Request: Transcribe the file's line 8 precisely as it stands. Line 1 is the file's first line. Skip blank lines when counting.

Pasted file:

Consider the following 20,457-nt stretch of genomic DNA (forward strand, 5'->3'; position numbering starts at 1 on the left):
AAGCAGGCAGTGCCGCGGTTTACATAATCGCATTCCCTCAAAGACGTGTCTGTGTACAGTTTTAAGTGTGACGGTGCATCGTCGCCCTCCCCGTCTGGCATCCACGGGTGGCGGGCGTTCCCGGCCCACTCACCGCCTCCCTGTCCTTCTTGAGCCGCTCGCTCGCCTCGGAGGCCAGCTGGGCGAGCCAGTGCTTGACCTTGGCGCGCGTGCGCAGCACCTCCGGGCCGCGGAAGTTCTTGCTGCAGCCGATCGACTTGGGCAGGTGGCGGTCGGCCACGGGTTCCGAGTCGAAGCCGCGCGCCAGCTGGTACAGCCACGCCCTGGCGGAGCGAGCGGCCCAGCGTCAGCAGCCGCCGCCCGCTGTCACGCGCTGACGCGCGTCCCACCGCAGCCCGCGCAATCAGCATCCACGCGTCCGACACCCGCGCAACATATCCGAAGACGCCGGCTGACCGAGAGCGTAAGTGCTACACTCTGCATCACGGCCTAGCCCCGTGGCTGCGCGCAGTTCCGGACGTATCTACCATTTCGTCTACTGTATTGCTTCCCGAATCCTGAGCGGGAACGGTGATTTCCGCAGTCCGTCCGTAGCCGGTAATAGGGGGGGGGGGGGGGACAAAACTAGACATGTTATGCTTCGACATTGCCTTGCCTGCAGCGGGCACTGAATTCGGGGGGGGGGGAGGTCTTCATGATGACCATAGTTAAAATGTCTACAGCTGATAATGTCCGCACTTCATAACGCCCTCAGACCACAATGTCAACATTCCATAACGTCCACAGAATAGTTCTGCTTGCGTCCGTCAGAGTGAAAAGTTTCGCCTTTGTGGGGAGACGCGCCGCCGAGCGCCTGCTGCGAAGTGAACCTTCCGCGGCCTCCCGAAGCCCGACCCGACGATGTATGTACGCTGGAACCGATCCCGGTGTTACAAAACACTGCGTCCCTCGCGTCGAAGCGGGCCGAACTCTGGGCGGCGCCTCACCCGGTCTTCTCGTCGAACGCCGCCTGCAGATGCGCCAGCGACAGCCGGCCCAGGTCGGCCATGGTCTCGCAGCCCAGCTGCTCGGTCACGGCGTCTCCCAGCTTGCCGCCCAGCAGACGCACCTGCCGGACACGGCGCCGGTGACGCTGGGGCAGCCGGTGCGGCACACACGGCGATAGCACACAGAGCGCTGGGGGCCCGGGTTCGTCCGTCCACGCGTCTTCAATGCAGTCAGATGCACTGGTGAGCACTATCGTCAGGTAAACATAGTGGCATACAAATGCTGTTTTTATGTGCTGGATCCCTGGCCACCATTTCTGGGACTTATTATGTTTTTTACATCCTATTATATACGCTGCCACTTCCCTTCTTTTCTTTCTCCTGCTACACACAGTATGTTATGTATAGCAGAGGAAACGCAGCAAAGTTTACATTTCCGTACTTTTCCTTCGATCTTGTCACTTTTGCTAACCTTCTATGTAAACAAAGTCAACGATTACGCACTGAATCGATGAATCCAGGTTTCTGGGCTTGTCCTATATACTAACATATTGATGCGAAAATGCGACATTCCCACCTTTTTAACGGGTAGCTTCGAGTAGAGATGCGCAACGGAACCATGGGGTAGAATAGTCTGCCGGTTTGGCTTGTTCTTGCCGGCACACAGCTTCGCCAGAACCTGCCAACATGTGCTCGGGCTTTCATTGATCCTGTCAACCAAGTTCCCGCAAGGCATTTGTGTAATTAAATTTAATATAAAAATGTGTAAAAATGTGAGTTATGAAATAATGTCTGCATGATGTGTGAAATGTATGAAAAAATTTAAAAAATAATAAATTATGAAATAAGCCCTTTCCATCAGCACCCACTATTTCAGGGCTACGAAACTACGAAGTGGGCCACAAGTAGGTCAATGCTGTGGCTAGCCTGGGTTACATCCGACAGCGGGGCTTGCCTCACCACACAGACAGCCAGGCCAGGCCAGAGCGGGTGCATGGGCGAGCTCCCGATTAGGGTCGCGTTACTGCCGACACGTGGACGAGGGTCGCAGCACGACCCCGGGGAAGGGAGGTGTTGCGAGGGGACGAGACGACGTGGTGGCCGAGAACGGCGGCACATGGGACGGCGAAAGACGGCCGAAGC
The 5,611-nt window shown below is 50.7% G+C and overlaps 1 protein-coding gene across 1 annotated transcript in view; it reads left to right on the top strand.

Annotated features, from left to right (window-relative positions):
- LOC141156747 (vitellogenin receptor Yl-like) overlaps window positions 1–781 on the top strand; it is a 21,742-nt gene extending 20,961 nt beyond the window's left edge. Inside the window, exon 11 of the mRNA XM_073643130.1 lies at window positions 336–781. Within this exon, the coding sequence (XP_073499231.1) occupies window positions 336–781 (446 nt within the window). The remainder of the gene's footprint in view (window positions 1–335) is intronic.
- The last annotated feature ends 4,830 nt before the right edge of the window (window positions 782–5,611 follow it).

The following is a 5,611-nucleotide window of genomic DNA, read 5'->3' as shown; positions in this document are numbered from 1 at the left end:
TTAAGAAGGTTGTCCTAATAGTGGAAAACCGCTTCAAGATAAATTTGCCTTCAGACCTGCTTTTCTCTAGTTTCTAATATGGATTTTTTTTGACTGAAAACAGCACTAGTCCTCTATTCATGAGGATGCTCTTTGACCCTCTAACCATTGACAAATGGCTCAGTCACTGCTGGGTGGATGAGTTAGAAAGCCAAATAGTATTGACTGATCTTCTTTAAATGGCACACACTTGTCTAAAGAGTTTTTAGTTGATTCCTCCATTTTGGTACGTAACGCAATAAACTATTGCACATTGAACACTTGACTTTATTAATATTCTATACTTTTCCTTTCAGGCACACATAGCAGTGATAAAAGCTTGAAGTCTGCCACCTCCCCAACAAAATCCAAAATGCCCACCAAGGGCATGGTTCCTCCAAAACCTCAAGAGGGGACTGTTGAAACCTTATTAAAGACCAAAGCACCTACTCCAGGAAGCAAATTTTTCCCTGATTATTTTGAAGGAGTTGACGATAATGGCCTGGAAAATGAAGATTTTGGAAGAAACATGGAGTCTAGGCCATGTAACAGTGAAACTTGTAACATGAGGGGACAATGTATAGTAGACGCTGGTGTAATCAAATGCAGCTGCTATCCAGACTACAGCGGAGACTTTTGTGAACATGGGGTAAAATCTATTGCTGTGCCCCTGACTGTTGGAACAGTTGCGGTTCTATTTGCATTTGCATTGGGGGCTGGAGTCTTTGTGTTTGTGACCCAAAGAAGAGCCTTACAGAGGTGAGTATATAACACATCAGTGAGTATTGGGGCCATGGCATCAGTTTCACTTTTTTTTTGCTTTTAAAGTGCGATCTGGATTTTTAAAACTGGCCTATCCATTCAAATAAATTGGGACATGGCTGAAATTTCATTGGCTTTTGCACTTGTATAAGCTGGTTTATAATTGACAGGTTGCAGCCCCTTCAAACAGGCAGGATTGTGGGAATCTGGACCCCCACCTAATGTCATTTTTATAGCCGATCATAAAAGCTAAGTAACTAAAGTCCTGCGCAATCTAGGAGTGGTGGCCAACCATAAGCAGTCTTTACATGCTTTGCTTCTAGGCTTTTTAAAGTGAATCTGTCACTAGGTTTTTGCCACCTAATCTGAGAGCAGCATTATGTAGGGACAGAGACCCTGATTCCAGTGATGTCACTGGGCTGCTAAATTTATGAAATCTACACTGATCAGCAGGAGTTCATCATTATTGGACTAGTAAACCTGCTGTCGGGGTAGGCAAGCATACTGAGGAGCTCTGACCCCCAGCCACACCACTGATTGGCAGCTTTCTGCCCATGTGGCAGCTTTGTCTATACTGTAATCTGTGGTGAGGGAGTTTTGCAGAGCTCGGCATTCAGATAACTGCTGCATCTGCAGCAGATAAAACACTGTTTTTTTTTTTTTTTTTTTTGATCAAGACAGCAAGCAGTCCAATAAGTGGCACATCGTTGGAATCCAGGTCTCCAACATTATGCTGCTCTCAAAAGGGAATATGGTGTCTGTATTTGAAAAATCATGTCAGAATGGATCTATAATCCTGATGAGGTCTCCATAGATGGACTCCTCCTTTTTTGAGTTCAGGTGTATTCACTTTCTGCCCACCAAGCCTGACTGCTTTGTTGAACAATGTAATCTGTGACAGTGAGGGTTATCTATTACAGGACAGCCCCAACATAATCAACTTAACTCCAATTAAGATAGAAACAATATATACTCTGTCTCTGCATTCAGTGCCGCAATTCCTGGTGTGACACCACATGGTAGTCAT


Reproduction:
TTAAGAAGGTTGTCCTAATAGTGGAAAACCGCTTCAAGATAAATTTGCCTTCAGACCTGCTTTTCTCTAGTTTCTAATATGGATTTTTTTTGACTGAAAACAGCACTAGTCCTCTATTCATGAGGATGCTCTTTGACCCTCTAACCATTGACAAATGGCTCAGTCACTGCTGGGTGGATGAGTTAGAAAGCCAAATAGTATTGACTGATCTTCTTTAAATGGCACACACTTGTCTAAAGAGTTTTTAGTTGATTCCTCCATTTTGGTACGTAACGCAATAAACTATTGCACATTGAACACTTGACTTTATTAATATTCTATACTTTTCCTTTCAGGCACACATAGCAGTGATAAAAGCTTGAAGTCTGCCACCTCCCCAACAAAATCCAAAATGCCCACCAAGGGCATGGTTCCTCCAAAACCTCAAGAGGGGACTGTTGAAACCTTATTAAAGACCAAAGCACCTACTCCAGGAAGCAAATTTTTCCCTGATTATTTTGAAGGAGTTGACGATAATGGCCTGGAAAATGAAGATTTTGGAAGAAACATGGAGTCTAGGCCATGTAACAGTGAAACTTGTAACATGAGGGGACAATGTATAGTAGACGCTGGTGTAATCAAATGCAGCTGCTATCCAGACTACAGCGGAGACTTTTGTGAACATGGGGTAAAATCTATTGCTGTGCCCCTGACTGTTGGAACAGTTGCGGTTCTATTTGCATTTGCATTGGGGGCTGGAGTCTTTGTGTTTGTGACCCAAAGAAGAGCCTTACAGAGGTGAGTATATAACACATCAGTGAGTATTGGGGCCATGGCATCAGTTTCACTTTTTTTTTGCTTTTAAAGTGCGATCTGGATTTTTAAAACTGGCCTATCCATTCAAATAAATTGGGACATGGCTGAAATTTCATTGGCTTTTGCACTTGTATAAGCTGGTTTATAATTGACAGGTTGCAGCCCCTTCAAACAGGCAGGATTGTGGGAATCTGGACCCCCACCTAATGTCATTTTTATAGCCGATCATAAAAGCTAAGTAACTAAAGTCCTGCGCAATCTAGGAGTGGTGGCCAACCATAAGCAGTCTTTACATGCTTTGCTTCTAGGCTTTTTAAAGTGAATCTGTCACTAGGTTTTTGCCACCTAATCTGAGAGCAGCATTATGTAGGGACAGAGACCCTGATTCCAGTGATGTCACTGGGCTGCTAAATTTATGAAATCTACACTGATCAGCAGGAGTTCATCATTATTGGACTAGTAAACCTGCTGTCGGGGTAGGCAAGCATACTGAGGAGCTCTGACCCCCAGCCACACCACTGATTGGCAGCTTTCTGCCCATGTGGCAGCTTTGTCTATACTGTAATCTGTGGTGAGGGAGTTTTGCAGAGCTCGGCATTCAGATAACTGCTGCATCTGCAGCAGATAAAACACTGTTTTTTTTTTTTTTTTTTTTGATCAAGACAGCAAGCAGTCCAATAAGTGGCACATCGTTGGAATCCAGGTCTCCAACATTATGCTGCTCTCAAAAGGGAATATGGTGTCTGTATTTGAAAAATCATGTCAGAATGGATCTATAATCCTGATGAGGTCTCCATAGATGGACTCCTCCTTTTTTGAGTTCAGGTGTATTCACTTTCTGCCCACCAAGCCTGACTGCTTTGTTGAACAATGTAATCTGTGACAGTGAGGGTTATCTATTACAGGACAGCCCCAACATAATCAACTTAACTCCAATTAAGATAGAAACAATATATACTCTGTCTCTGCATTCAGTGCCGCAATTCCTGGTGTGACACCACATGGTAGTCAT